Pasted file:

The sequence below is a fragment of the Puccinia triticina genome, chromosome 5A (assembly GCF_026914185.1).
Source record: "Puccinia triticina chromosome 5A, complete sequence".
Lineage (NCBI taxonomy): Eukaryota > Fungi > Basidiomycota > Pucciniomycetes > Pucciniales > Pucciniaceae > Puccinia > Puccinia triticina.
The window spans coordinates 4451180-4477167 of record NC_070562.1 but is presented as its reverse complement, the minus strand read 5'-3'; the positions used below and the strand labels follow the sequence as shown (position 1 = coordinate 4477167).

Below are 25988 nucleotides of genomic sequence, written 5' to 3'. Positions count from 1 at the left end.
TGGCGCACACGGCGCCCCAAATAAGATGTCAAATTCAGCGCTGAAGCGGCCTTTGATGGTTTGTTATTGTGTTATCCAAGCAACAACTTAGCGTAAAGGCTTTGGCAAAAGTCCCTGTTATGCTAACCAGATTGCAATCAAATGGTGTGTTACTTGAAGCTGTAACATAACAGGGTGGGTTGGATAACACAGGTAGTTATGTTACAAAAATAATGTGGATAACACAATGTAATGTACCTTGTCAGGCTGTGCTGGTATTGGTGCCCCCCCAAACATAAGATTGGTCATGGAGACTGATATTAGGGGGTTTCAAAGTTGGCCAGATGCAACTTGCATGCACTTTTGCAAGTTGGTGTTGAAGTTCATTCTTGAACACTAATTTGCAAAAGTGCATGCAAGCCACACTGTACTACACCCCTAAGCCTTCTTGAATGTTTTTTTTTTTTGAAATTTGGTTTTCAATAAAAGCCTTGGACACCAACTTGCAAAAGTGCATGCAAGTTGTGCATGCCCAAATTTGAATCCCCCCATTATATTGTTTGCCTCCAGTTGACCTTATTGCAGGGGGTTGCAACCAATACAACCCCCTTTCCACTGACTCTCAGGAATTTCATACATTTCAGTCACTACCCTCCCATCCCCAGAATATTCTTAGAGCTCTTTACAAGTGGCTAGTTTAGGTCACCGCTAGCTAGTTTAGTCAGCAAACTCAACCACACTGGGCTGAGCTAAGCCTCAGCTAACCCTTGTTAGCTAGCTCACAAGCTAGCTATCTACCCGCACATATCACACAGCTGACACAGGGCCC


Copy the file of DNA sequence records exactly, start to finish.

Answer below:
The sequence below is a fragment of the Puccinia triticina genome, chromosome 5A (assembly GCF_026914185.1).
Source record: "Puccinia triticina chromosome 5A, complete sequence".
Lineage (NCBI taxonomy): Eukaryota > Fungi > Basidiomycota > Pucciniomycetes > Pucciniales > Pucciniaceae > Puccinia > Puccinia triticina.
The window spans coordinates 4451180-4477167 of record NC_070562.1 but is presented as its reverse complement, the minus strand read 5'-3'; the positions used below and the strand labels follow the sequence as shown (position 1 = coordinate 4477167).

Below are 25988 nucleotides of genomic sequence, written 5' to 3'. Positions count from 1 at the left end.
TGGCGCACACGGCGCCCCAAATAAGATGTCAAATTCAGCGCTGAAGCGGCCTTTGATGGTTTGTTATTGTGTTATCCAAGCAACAACTTAGCGTAAAGGCTTTGGCAAAAGTCCCTGTTATGCTAACCAGATTGCAATCAAATGGTGTGTTACTTGAAGCTGTAACATAACAGGGTGGGTTGGATAACACAGGTAGTTATGTTACAAAAATAATGTGGATAACACAATGTAATGTACCTTGTCAGGCTGTGCTGGTATTGGTGCCCCCCCAAACATAAGATTGGTCATGGAGACTGATATTAGGGGGTTTCAAAGTTGGCCAGATGCAACTTGCATGCACTTTTGCAAGTTGGTGTTGAAGTTCATTCTTGAACACTAATTTGCAAAAGTGCATGCAAGCCACACTGTACTACACCCCTAAGCCTTCTTGAATGTTTTTTTTTTTTGAAATTTGGTTTTCAATAAAAGCCTTGGACACCAACTTGCAAAAGTGCATGCAAGTTGTGCATGCCCAAATTTGAATCCCCCCATTATATTGTTTGCCTCCAGTTGACCTTATTGCAGGGGGTTGCAACCAATACAACCCCCTTTCCACTGACTCTCAGGAATTTCATACATTTCAGTCACTACCCTCCCATCCCCAGAATATTCTTAGAGCTCTTTACAAGTGGCTAGTTTAGGTCACCGCTAGCTAGTTTAGTCAGCAAACTCAACCACACTGGGCTGAGCTAAGCCTCAGCTAACCCTTGTTAGCTAGCTCACAAGCTAGCTATCTACCCGCACATATCACACAGCTGACACAGGGCCC